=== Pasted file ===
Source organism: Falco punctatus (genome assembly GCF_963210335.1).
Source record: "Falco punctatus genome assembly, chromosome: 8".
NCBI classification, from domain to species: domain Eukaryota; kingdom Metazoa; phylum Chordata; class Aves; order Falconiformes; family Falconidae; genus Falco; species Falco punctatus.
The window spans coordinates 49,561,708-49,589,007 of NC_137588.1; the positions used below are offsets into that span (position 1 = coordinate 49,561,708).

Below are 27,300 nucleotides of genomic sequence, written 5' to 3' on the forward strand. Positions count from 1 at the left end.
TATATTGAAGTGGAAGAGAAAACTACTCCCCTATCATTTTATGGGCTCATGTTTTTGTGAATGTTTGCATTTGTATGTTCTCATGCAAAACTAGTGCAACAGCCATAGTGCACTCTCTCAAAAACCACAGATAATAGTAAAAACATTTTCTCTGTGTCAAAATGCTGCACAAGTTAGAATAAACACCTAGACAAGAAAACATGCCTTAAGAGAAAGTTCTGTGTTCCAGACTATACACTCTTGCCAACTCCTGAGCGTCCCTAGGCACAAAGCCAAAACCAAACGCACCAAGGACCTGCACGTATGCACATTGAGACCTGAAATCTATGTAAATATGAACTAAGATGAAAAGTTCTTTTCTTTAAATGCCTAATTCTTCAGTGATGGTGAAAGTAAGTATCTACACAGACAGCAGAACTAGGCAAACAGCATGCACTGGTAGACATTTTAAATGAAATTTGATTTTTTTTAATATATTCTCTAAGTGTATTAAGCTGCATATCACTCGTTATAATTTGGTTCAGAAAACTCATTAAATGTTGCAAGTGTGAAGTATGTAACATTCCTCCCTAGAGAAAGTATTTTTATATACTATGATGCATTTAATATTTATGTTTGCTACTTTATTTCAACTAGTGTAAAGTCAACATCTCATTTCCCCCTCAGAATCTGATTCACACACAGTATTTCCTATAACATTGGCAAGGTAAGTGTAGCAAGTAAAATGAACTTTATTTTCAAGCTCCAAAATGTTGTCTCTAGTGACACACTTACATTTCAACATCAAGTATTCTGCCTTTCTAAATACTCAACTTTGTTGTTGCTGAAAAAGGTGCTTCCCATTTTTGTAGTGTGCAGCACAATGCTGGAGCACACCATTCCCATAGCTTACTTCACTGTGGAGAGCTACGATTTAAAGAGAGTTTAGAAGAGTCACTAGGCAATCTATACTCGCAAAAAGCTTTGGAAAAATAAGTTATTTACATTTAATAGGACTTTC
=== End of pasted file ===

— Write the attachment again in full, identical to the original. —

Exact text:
Source organism: Falco punctatus (genome assembly GCF_963210335.1).
Source record: "Falco punctatus genome assembly, chromosome: 8".
NCBI classification, from domain to species: domain Eukaryota; kingdom Metazoa; phylum Chordata; class Aves; order Falconiformes; family Falconidae; genus Falco; species Falco punctatus.
The window spans coordinates 49,561,708-49,589,007 of NC_137588.1; the positions used below are offsets into that span (position 1 = coordinate 49,561,708).

Below are 27,300 nucleotides of genomic sequence, written 5' to 3' on the forward strand. Positions count from 1 at the left end.
TATATTGAAGTGGAAGAGAAAACTACTCCCCTATCATTTTATGGGCTCATGTTTTTGTGAATGTTTGCATTTGTATGTTCTCATGCAAAACTAGTGCAACAGCCATAGTGCACTCTCTCAAAAACCACAGATAATAGTAAAAACATTTTCTCTGTGTCAAAATGCTGCACAAGTTAGAATAAACACCTAGACAAGAAAACATGCCTTAAGAGAAAGTTCTGTGTTCCAGACTATACACTCTTGCCAACTCCTGAGCGTCCCTAGGCACAAAGCCAAAACCAAACGCACCAAGGACCTGCACGTATGCACATTGAGACCTGAAATCTATGTAAATATGAACTAAGATGAAAAGTTCTTTTCTTTAAATGCCTAATTCTTCAGTGATGGTGAAAGTAAGTATCTACACAGACAGCAGAACTAGGCAAACAGCATGCACTGGTAGACATTTTAAATGAAATTTGATTTTTTTTAATATATTCTCTAAGTGTATTAAGCTGCATATCACTCGTTATAATTTGGTTCAGAAAACTCATTAAATGTTGCAAGTGTGAAGTATGTAACATTCCTCCCTAGAGAAAGTATTTTTATATACTATGATGCATTTAATATTTATGTTTGCTACTTTATTTCAACTAGTGTAAAGTCAACATCTCATTTCCCCCTCAGAATCTGATTCACACACAGTATTTCCTATAACATTGGCAAGGTAAGTGTAGCAAGTAAAATGAACTTTATTTTCAAGCTCCAAAATGTTGTCTCTAGTGACACACTTACATTTCAACATCAAGTATTCTGCCTTTCTAAATACTCAACTTTGTTGTTGCTGAAAAAGGTGCTTCCCATTTTTGTAGTGTGCAGCACAATGCTGGAGCACACCATTCCCATAGCTTACTTCACTGTGGAGAGCTACGATTTAAAGAGAGTTTAGAAGAGTCACTAGGCAATCTATACTCGCAAAAAGCTTTGGAAAAATAAGTTATTTACATTTAATAGGACTTTC